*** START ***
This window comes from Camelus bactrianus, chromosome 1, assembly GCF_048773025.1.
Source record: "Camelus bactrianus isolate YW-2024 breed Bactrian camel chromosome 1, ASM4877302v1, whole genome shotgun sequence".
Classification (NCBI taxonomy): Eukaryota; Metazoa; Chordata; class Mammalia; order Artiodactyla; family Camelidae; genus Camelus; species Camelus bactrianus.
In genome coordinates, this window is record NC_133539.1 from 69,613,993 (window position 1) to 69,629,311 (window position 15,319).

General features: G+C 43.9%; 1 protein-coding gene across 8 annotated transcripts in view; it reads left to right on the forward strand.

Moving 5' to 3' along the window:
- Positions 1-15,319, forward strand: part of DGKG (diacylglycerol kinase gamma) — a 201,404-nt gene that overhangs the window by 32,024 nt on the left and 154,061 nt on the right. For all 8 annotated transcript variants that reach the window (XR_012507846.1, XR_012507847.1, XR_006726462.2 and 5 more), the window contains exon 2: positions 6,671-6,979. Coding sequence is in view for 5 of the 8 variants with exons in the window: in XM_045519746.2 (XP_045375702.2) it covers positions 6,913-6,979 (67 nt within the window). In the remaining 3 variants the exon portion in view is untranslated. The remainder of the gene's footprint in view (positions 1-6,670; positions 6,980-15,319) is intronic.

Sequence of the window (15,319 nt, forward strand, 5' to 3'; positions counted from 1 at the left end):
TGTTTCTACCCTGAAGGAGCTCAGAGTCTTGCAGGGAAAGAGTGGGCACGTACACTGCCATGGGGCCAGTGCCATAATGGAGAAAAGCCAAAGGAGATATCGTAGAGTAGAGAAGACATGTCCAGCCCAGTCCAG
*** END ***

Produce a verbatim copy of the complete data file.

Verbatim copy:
This window comes from Camelus bactrianus, chromosome 1, assembly GCF_048773025.1.
Source record: "Camelus bactrianus isolate YW-2024 breed Bactrian camel chromosome 1, ASM4877302v1, whole genome shotgun sequence".
Classification (NCBI taxonomy): Eukaryota; Metazoa; Chordata; class Mammalia; order Artiodactyla; family Camelidae; genus Camelus; species Camelus bactrianus.
In genome coordinates, this window is record NC_133539.1 from 69,613,993 (window position 1) to 69,629,311 (window position 15,319).

General features: G+C 43.9%; 1 protein-coding gene across 8 annotated transcripts in view; it reads left to right on the forward strand.

Moving 5' to 3' along the window:
- Positions 1-15,319, forward strand: part of DGKG (diacylglycerol kinase gamma) — a 201,404-nt gene that overhangs the window by 32,024 nt on the left and 154,061 nt on the right. For all 8 annotated transcript variants that reach the window (XR_012507846.1, XR_012507847.1, XR_006726462.2 and 5 more), the window contains exon 2: positions 6,671-6,979. Coding sequence is in view for 5 of the 8 variants with exons in the window: in XM_045519746.2 (XP_045375702.2) it covers positions 6,913-6,979 (67 nt within the window). In the remaining 3 variants the exon portion in view is untranslated. The remainder of the gene's footprint in view (positions 1-6,670; positions 6,980-15,319) is intronic.

Sequence of the window (15,319 nt, forward strand, 5' to 3'; positions counted from 1 at the left end):
TGTTTCTACCCTGAAGGAGCTCAGAGTCTTGCAGGGAAAGAGTGGGCACGTACACTGCCATGGGGCCAGTGCCATAATGGAGAAAAGCCAAAGGAGATATCGTAGAGTAGAGAAGACATGTCCAGCCCAGTCCAG